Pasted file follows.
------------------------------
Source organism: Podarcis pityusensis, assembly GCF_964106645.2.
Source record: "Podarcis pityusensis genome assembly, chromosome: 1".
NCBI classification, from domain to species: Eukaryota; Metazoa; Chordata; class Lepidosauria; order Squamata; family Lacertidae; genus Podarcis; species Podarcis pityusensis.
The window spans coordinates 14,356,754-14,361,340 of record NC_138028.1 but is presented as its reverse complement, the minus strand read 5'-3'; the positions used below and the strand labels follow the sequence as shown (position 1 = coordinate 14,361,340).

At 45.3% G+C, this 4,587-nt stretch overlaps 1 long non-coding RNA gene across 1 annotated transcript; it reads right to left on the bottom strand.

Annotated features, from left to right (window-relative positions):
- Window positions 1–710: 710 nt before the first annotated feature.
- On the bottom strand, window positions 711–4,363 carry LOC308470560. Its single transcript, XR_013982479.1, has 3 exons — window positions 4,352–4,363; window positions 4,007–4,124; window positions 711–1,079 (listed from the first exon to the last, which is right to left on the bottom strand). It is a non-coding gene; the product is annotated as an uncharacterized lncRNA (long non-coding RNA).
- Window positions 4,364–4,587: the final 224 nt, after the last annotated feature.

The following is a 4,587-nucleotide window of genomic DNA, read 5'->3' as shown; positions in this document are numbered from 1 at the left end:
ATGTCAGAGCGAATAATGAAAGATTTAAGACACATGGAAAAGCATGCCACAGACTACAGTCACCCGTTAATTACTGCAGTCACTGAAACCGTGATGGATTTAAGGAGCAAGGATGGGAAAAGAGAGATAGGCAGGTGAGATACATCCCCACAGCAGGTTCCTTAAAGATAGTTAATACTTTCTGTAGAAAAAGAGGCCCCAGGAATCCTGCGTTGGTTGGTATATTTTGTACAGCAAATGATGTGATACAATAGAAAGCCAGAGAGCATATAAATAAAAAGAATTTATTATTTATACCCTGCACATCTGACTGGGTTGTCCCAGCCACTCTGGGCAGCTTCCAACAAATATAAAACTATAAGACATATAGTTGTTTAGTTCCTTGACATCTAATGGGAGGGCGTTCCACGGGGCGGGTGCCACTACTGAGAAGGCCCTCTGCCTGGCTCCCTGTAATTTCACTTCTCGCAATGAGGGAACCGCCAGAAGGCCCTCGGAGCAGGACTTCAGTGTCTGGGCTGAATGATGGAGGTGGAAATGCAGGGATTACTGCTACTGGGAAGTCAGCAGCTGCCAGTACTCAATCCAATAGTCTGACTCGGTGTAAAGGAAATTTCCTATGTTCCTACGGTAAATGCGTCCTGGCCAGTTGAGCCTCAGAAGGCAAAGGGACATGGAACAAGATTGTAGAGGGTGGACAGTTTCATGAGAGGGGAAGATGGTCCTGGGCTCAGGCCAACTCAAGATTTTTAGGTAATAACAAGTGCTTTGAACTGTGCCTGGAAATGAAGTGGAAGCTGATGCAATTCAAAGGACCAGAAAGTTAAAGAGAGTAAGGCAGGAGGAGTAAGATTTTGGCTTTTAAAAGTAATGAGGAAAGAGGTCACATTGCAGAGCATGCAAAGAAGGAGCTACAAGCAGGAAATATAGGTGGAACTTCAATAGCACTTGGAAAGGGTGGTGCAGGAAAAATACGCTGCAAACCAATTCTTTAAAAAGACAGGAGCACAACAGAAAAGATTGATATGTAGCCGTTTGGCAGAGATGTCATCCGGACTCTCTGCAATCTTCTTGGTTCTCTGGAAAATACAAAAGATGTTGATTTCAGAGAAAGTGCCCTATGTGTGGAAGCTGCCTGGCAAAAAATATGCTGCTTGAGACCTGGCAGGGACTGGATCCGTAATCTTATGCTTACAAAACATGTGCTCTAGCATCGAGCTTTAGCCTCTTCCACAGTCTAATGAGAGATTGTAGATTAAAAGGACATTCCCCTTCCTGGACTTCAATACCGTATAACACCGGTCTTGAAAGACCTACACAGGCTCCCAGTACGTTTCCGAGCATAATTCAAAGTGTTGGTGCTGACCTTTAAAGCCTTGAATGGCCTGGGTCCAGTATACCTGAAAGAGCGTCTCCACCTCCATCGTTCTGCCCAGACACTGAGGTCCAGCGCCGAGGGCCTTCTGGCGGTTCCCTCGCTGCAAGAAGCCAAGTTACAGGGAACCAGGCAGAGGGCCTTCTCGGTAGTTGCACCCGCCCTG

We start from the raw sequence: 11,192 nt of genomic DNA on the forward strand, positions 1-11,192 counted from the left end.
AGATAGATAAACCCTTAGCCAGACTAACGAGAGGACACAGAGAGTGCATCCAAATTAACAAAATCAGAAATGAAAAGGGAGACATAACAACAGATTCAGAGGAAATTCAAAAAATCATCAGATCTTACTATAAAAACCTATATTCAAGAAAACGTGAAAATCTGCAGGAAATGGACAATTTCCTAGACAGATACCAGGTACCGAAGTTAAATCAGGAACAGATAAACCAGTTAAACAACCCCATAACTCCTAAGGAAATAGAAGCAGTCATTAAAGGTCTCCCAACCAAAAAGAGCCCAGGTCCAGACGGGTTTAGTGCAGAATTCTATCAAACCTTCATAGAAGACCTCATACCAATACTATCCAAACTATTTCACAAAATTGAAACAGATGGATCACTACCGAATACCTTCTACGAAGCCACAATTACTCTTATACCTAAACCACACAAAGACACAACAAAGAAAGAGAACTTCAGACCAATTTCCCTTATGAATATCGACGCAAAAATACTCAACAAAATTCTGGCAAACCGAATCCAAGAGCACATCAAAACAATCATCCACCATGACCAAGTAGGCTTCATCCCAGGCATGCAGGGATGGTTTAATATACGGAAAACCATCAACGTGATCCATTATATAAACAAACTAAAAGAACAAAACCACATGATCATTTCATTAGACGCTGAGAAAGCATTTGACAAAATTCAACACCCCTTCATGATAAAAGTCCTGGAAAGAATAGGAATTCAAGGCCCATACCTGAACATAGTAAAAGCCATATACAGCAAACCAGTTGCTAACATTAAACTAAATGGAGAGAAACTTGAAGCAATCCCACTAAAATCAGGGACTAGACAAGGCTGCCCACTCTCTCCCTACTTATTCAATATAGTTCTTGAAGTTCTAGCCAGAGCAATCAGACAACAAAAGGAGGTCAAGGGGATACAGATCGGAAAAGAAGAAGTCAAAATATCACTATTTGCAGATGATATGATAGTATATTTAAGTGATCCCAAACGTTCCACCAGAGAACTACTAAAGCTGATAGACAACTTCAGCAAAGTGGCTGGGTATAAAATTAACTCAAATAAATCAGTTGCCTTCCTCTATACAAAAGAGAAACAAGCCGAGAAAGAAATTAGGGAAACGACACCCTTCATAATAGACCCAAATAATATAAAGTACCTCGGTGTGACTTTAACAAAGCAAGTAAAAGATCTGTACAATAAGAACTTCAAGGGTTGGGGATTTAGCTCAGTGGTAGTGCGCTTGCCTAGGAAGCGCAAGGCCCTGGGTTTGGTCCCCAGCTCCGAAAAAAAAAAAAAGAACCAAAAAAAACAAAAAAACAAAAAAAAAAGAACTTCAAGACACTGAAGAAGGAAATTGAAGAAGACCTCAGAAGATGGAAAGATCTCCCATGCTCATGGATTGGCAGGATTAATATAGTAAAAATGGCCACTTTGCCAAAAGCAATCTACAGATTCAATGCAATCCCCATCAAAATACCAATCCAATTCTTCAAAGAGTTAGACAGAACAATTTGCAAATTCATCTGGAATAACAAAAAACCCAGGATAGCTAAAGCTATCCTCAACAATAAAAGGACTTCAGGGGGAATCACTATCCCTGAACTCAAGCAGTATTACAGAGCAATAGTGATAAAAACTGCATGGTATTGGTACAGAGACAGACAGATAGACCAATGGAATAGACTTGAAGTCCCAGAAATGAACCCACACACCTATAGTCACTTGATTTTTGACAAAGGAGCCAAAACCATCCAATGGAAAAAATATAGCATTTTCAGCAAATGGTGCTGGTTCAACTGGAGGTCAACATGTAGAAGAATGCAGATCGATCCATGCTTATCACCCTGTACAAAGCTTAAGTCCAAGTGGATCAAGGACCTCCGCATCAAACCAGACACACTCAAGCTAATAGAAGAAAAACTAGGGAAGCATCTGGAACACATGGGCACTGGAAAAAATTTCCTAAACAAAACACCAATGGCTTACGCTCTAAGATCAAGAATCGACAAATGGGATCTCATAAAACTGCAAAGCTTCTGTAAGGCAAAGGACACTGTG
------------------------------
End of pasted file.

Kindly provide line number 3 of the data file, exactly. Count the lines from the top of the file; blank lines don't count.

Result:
NCBI classification, from domain to species: Eukaryota; Metazoa; Chordata; class Lepidosauria; order Squamata; family Lacertidae; genus Podarcis; species Podarcis pityusensis.